Not long ago, I fortuitously caught a tweet or headline notification from a newspaper, maybe the New York Times. It was a review of a new children’s book. The author’s name was Junot Díaz, and the name didn’t strike me right away as familiar. Soon I realized it was the author of a recent Pulitzer novel, The Brief and Wondrous Life of Oscar Wao, on my radar because reading all the Pulitzers is on my bucket list.
Díaz’s new children’s book is his first, and it’s called Islandborn. There’s also a Spanish version titled Lola. I was excited to be one of the first to see the new book when the Louisville library bought it, and I immediately requested they purchase the Spanish title as well. So far they’ve always followed through with purchase suggestions for me, which I hope means before too long they’ll be sending Lola my way.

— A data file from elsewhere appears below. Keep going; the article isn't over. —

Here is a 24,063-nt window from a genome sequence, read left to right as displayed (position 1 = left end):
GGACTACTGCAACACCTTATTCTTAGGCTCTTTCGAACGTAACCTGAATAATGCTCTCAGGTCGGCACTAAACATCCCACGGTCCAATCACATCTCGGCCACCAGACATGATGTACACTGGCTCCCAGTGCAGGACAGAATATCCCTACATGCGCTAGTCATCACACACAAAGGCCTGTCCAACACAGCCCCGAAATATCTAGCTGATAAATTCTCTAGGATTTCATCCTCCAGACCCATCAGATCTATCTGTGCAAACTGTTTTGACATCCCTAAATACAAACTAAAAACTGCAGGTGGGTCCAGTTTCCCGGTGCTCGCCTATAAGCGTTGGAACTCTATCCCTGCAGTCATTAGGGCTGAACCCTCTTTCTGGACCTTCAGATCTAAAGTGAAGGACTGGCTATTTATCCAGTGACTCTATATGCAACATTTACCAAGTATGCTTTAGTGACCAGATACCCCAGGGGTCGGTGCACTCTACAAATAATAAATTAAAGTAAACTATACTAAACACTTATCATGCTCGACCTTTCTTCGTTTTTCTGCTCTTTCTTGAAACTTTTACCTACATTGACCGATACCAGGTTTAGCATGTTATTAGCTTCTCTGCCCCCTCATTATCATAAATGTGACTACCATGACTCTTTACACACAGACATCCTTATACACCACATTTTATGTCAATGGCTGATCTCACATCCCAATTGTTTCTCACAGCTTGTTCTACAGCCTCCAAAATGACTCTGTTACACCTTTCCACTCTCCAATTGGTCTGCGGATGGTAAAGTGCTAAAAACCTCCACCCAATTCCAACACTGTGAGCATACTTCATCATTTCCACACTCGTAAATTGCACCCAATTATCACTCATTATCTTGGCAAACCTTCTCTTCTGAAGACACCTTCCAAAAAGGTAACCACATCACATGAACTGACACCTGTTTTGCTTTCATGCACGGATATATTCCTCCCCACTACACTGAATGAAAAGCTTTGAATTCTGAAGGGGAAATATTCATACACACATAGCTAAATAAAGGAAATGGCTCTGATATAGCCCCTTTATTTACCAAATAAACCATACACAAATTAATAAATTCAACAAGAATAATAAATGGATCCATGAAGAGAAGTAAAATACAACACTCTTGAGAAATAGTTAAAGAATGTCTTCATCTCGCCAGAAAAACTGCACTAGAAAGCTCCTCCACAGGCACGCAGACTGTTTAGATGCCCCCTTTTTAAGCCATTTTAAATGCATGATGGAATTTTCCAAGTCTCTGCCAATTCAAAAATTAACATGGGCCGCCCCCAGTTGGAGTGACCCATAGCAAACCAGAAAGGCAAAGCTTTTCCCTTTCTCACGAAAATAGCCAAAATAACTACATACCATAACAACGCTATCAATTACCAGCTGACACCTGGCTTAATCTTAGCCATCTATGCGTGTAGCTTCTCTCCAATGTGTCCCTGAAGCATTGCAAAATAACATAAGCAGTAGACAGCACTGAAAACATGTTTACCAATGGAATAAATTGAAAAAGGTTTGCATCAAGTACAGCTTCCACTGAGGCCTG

In Islandborn, well, let me quote the NYT:
The other kids in Lola’s class recall their homelands, but she doesn’t. So she gathers stories of “the Island.” With Espinosa’s bright illustrations creating just the right mood, Díaz… celebrates an immigrant community and testifies to the experiences of Dominicans who fled the dictator Rafael Trujillo, called simply “the Monster.”
The book is sweet and beautiful, and a testament to the deep stories immigrants (or even grandparents in general!) have to offer not just children but all of us. The treatment of Trujillo’s dictatorship makes it a perfect “hook” for introducing the Fluency Matters novel Felipe Alou, one of my favorites among all they offer.
Looking for more powerful children’s literature for the world language classroom? Check out my post channeling Helena Curtain for some children’s book recommendations and my own “More multi-tasking children’s lit.”
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